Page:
Iraq War Veteran’s Service Dog Could Cost Him a Place to Live

http://patch.com/illinois/oakforest/veteran-says-hes-being-kicked-out-home-over-service-dog

Dogs aren’t allowed in the complex, said Jillian Jans, but a service dog is an exception, as stated by the property’s previous manager and as noted in a letter on the property door. That manager left in January, she said, and the new manager has seemingly disapproved of Alli on multiple occasions, including when she accompanied Jon into the management office.

Jon was told the dog couldn’t be there, but the Americans with Disabilities Act permits service animals into any public space where he is. But according to the apartment supervisor, it’s not where the dog walks but where she “goes” that’s the problem…

During Operation Iraqi Freedom, Jon worked nine-day rotations. Three days would be spent on patrol in Ramadi, a city 68 miles west of Baghdad. He’d spend another three days training the Iraqi army, and he was stationed inside the American military compound for three days. He and his men would patrol the city four times each day on their slotted shifts, with Jans behind the wheel of a Humvee. During one of those patrols on March 9, 2006, an explosive detonated near his vehicle. He was knocked unconscious.

His lasting symptoms include a constant dull headache, seizures, blackouts, short-term memory loss and post-traumatic stress disorder. In social situations, Jon’s combat reflexives are triggered. Alli is trained to walk a perimeter around him, to keep space between Jans and the people around him. She is trained to position herself between her owner and someone who approaches him unexpectedly, to prevent a physical reaction. She can sense an impending seizure, and is trained to recognize when a blackout might be brought on by the pinched artery in his brain. Oftentimes, her mere presence puts him at ease and helps him sleep through a night.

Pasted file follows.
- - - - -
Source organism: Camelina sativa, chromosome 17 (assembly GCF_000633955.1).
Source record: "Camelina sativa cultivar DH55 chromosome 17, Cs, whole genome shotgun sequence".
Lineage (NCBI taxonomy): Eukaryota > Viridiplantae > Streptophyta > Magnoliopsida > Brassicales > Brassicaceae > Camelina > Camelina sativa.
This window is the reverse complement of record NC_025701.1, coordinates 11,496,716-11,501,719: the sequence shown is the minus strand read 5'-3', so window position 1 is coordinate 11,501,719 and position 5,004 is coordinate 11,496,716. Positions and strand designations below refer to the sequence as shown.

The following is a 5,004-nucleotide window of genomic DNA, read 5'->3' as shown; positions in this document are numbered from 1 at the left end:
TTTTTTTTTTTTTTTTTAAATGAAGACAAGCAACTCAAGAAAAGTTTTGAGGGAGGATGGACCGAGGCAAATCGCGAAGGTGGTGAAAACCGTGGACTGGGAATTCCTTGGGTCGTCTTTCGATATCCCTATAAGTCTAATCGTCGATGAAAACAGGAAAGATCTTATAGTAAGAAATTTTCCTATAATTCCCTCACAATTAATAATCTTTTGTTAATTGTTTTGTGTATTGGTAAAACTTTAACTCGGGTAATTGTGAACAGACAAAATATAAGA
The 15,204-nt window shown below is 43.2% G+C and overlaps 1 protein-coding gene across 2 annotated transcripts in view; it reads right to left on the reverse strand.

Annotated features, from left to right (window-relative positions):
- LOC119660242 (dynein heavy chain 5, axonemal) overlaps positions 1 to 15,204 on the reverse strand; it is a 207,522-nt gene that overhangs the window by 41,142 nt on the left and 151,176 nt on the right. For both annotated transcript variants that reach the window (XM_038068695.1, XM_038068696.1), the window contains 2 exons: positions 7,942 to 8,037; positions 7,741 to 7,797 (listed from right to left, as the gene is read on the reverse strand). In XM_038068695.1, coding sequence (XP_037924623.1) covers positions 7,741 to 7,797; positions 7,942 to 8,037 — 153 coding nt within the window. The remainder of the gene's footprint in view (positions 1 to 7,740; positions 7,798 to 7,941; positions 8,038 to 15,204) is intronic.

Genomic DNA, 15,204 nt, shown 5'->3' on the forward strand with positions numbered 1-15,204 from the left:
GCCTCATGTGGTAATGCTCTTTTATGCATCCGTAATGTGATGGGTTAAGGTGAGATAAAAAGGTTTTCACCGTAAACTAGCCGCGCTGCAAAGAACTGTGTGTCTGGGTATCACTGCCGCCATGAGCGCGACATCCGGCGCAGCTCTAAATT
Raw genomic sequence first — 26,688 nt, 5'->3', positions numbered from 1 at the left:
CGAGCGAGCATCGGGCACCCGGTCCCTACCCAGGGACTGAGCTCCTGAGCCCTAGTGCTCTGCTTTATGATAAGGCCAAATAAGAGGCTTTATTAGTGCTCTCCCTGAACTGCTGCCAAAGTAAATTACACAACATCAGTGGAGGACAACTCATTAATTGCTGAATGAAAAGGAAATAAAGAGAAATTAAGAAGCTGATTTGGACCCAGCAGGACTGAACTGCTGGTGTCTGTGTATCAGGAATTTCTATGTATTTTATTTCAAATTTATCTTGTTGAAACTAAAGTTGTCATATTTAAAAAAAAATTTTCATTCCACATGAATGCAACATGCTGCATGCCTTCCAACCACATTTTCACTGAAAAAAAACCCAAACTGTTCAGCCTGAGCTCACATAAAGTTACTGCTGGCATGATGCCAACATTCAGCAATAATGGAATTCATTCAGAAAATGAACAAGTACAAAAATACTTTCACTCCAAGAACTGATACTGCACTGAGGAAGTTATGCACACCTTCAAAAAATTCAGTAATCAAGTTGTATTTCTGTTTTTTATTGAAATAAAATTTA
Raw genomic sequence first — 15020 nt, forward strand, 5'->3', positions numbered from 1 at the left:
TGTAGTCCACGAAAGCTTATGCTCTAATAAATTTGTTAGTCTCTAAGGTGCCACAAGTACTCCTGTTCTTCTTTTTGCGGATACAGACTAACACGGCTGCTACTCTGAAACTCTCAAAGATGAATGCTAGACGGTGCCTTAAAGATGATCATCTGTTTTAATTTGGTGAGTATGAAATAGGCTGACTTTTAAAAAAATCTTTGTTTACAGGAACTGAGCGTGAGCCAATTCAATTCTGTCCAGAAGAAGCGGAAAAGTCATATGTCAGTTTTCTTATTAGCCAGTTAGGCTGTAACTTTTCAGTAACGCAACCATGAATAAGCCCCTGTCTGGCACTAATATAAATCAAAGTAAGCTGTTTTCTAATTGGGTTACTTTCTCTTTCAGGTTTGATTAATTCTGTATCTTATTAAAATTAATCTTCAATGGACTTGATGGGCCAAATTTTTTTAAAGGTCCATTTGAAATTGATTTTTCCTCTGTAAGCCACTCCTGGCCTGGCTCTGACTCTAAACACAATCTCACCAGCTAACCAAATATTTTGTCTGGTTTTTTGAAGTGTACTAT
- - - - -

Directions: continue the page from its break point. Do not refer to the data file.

She has been “a godsend,” Jillian said.

“It’s so hard to put it down on paper what she does for him,” she said. “When he came home, he was on 18 medications when he got out of the Marines. He was on nine when we first got her. He’s on six now.” …

One thought on “Iraq War Veteran’s Service Dog Could Cost Him a Place to Live

  1. well, ok the new manager is wrong about where the dog is allowed to be–it is allowed to be ANYWHERE that the owner goes. All he need do is get and show her a photocopy of the code (which can be gotten at the library, for free), or he could contact legal aide (free) and have them give him a copy of the code regarding housing and service animals. if she still refuses, then get more help from legal aide or consider moving. and yes, i do think its disgusting, and this is exactly what i would do. actually, what i have done, in order to keep my Emotional Support Animal where I live.

    Liked by 1 person

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